Such adoption is already a matter of law in Virginia. In 2021, Virginia Code (§3.2-6593.1) was amended to add a requirement that any animal testing facility that no longer has need for a dog or cat in its possession shall offer the release of the animal for adoption. In this year’s General Assembly session, the section was amended by Senate Bill 90, sponsored by Senator Bill Stanley (R-20th), to make breeders of research dogs and cats subject to the same requirement as testing facilities. The bill was one of five bills known collectively as “the Beagle bills” which sought better protections for “companion” animals bred for or used in research.
The “Beagle bills” engendered a rare show of bipartisanship in the often divided General Assembly. In a statement at a signing ceremony for the bills on April 4, Gov. Glenn Youngkin said, “Today, I’ll sign five bills, and those five pieces of legislation, on all of them, every single voting member of the General Assembly voted for them. Today’s remarkable achievement brought every single Republican and Democrat together to protect our four-legged constituents. This historic package of bills I signed today clarifies that dogs and cats bred and sold for experimental purposes are protected by Virginia’s cruelty-to-animals law, will help ensure welfare standards and save lives, and will give Virginia the authority to take action when welfare violations occur.” (See “Governor Signs Bills to Protect Research Dogs & Cats,” Connection, Springfield, May 7-13, pg. 5, 15)
The five beagle bills were inspired by the repeated animal welfare violations uncovered at the Envigo beagle breeding facility in Cumberland, Virginia.
The poor conditions were discovered in an undercover operation by People for the Ethical Treatment of Animals (PETA) and later confirmed by inspectors from U.S. Department of Agriculture’s Animal and Plant Health Inspection Service (APHIS) which formally cited the company. Envigo was cited for multiple critical violations in multiple inspections.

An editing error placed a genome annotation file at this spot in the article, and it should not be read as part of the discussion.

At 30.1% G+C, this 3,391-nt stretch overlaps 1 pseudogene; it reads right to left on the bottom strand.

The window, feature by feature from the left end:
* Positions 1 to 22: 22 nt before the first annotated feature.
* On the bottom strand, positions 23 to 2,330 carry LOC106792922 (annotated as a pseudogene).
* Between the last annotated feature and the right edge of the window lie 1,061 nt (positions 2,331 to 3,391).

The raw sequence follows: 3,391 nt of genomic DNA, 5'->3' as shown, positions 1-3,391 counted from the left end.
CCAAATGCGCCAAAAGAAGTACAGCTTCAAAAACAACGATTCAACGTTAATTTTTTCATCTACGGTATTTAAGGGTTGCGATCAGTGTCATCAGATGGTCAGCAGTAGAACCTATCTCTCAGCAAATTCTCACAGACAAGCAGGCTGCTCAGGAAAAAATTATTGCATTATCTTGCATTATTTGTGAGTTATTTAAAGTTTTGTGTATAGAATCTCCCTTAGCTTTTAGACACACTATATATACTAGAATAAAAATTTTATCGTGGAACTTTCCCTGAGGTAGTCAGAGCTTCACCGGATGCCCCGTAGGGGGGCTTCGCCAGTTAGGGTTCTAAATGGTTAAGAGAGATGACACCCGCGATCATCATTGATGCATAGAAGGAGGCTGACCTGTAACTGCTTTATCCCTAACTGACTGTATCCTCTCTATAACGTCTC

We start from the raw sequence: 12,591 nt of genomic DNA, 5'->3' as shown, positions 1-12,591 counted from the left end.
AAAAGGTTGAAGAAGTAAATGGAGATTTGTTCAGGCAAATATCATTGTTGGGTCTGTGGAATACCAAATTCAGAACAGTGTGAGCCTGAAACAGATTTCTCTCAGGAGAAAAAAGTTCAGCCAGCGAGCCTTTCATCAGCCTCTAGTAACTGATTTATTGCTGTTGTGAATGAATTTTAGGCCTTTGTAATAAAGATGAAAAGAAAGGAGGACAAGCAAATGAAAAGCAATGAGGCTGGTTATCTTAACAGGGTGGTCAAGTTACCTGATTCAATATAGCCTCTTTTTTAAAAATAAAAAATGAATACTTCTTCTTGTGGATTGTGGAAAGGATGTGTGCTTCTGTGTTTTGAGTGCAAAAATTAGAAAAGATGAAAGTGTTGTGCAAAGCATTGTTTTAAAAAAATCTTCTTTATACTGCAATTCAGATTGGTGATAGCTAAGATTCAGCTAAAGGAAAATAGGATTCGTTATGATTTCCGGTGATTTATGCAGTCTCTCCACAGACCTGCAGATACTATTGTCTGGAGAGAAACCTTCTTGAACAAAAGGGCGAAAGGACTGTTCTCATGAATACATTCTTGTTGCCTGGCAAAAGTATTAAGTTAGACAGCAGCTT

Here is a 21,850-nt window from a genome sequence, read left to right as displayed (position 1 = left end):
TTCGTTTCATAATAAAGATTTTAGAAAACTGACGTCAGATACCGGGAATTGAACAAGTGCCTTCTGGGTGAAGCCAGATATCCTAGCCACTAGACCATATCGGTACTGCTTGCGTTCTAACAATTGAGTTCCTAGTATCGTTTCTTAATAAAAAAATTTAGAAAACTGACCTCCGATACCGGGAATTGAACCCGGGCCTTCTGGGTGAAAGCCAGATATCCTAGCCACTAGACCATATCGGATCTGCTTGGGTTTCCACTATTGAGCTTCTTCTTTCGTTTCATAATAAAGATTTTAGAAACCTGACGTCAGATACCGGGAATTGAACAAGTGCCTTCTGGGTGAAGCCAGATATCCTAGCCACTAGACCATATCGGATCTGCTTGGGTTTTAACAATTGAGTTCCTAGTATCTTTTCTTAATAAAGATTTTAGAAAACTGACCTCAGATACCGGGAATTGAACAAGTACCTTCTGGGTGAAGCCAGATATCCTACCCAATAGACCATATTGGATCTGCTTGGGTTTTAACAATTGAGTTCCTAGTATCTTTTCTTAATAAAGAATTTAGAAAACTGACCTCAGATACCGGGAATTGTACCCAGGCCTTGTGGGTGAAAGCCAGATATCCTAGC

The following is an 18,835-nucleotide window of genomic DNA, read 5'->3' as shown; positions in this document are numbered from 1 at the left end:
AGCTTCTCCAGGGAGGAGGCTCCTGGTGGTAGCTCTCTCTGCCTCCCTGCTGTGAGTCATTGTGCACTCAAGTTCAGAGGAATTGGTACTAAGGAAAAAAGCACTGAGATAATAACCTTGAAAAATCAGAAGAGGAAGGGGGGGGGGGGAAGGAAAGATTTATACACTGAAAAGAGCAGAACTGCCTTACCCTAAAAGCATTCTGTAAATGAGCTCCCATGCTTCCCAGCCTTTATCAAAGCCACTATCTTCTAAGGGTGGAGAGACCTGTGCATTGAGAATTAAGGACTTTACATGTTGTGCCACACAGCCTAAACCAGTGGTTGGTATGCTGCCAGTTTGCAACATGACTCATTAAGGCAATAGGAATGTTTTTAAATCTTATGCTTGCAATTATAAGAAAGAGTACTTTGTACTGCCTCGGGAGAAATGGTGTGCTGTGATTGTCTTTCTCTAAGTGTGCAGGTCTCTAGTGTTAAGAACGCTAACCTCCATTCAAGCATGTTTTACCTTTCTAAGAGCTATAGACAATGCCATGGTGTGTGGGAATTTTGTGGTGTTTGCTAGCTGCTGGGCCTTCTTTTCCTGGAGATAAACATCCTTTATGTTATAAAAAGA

Similarly, treatment of beagles at Inotiv, Envigo’s sister company in Indiana, was revealed in April, after a seven-month long undercover operation by the Human Society of the United States (HSUS). Their undercover operation discovered potential violations of the Animal Welfare Act, including failure to provide adequate veterinary care, failure to minimize animal pain and distress, and failure to ensure proper staffing. In one example of many cited by HSUS, one beagle was used to test a substance so toxic that it brought him near death after only two days of dosing. Although in obvious pain and unable to stand, he was left to suffer overnight because the veterinarian was unavailable on a weekend evening; the beagle was euthanized the following day.
While acknowledging pharmaceutical companies and the Food and Drug Administration have a responsibility to ensure drugs are safe for humans, animal welfare groups, and increasingly legislatures, are calling for changes to animal testing for more humane treatment of all animals. HSUS notes “nearly 90% of drugs tested in animals ultimately fail in human trials, and a large proportion of these failures is attributable to unexpected toxicity in humans… even after animal tests.” Groups point to alternatives to animal testing, including in vitro tests using cell lines, tissue samples, alternative organisms such as bacteria, three-dimensional modeling and bioprinting, in silicon tests, computer modeling and in-human microdosing trials.
While the discussion of animal welfare in laboratory testing will no doubt continue, Virginia legislators, Delegates Irene Shin (D-86), Kathy Tran (D-42), Rob Bell (R-58), Kaye Kory (D-38), Patrick Hope (D-47), Shelly Simonds (D-94), and Senators Jennifer Boysko (D-33) and Willian Stanley, Jr (R-20), with their signature say, for now, the 80 test beagles at Invito “should be given an opportunity to live in loving homes.”